» Early and Late Blight on Tomatoes

Early and Late Blight on Tomatoes

Early blight is an air and water dispursed fungus! It’s got the beautiful name of Alternaria, and under the microscope it is a truly beautiful-looking fungus. Yet these small little fungi can cause so much destruction on plant cells. Late blight also develops on potatoes during long wet weather spells; this fungus was responsible for the Irish potato famine of 1845.

Warm conditions with high moisture promotes early blight. The spores are
dispersed by wind and by splashing water . With little wind you can see how the disease spreads from one plant to the next where infected leaves of separate plants touch each other.

Late blight is caused by Phytophthora. This fungus can destroy an entire
tomato or potato crop within a week. Controlling late blight is difficult once the disease is established. Remove and destroy diseased plant parts as they appear. Apply a fungicide such as chlorothalonil (Daconil 2787) or mancozeb as a preventative at the first sign of disease or when conditions are favorable for disease development.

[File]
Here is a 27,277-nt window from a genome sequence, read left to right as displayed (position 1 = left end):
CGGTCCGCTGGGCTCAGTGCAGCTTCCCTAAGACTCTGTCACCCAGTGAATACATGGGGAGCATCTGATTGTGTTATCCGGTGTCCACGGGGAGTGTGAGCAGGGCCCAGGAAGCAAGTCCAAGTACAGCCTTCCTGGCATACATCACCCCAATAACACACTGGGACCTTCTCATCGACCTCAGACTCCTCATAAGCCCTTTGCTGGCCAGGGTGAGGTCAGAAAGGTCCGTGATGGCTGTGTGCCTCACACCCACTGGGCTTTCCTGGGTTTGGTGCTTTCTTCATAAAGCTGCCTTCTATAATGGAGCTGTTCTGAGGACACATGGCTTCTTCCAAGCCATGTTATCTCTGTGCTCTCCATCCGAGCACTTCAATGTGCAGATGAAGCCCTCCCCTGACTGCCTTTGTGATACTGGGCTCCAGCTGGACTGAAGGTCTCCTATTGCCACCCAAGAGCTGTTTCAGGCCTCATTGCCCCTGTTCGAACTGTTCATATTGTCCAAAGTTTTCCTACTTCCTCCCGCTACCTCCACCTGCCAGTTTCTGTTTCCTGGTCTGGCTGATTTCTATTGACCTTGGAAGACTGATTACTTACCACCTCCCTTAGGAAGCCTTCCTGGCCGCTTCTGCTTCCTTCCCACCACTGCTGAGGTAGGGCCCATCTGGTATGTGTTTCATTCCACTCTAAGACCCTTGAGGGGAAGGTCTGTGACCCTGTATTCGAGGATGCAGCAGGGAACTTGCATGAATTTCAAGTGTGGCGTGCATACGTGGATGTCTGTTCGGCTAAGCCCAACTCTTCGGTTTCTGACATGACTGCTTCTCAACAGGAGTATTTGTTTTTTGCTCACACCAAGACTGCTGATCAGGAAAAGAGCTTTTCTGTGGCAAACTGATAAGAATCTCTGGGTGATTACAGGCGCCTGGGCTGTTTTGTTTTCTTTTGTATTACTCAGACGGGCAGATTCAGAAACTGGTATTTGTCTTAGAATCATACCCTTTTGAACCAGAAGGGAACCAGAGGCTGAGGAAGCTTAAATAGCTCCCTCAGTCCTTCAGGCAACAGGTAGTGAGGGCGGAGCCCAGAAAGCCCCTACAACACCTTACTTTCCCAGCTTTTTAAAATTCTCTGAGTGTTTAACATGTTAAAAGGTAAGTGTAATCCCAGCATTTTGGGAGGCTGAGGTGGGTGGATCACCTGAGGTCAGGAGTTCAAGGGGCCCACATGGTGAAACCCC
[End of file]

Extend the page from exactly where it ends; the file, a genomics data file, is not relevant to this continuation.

To prevent late blight in tomatoes keep strictly to these cultural

1. Don’t water overhead.
2. Don’t water in the evening.
3. Give your plants plenty of space.
4. Don’t work around your plants when they are wet.
5. Don’t plant tomatoes in the same place where tomatoes, potatoes, peppers or eggplants were grown last year if they were diseased.
6. Clean up all debris.
7. Prune out diseased branches promptly and destroy.
8. Keep weeds at a minimum.
9. Plant resistant varieties when available.

Sadly we have had some very unstable weather in our area the past few weeks with lots of thunder showers almost every afternoon with high humidity and temperatures during the day. What initiated the disease on my otherwise very healthy tomatoes was two seperate unexpected hail storms shortly after each other. This caused bruising on the tomato leaves and by the next morning the first lesions started appearing (this whilst spraying preventatively – trying to be prepared for the worst (last year I lost my whole tomato crop within 3-5 days after a similar hail storm!). Now going through a repeat of last year my tomatoes are standing up a lot better by I have to go and remove new lesions on leaves every day to try and save as much as I can.

A personal observation is that the tomatoes receiving full sun all day show more resistance to the disease than the ones closer to my wall where they only get sun slightly later.

Hein Van Kralingen, Plant Pathologist, Durban, South Africa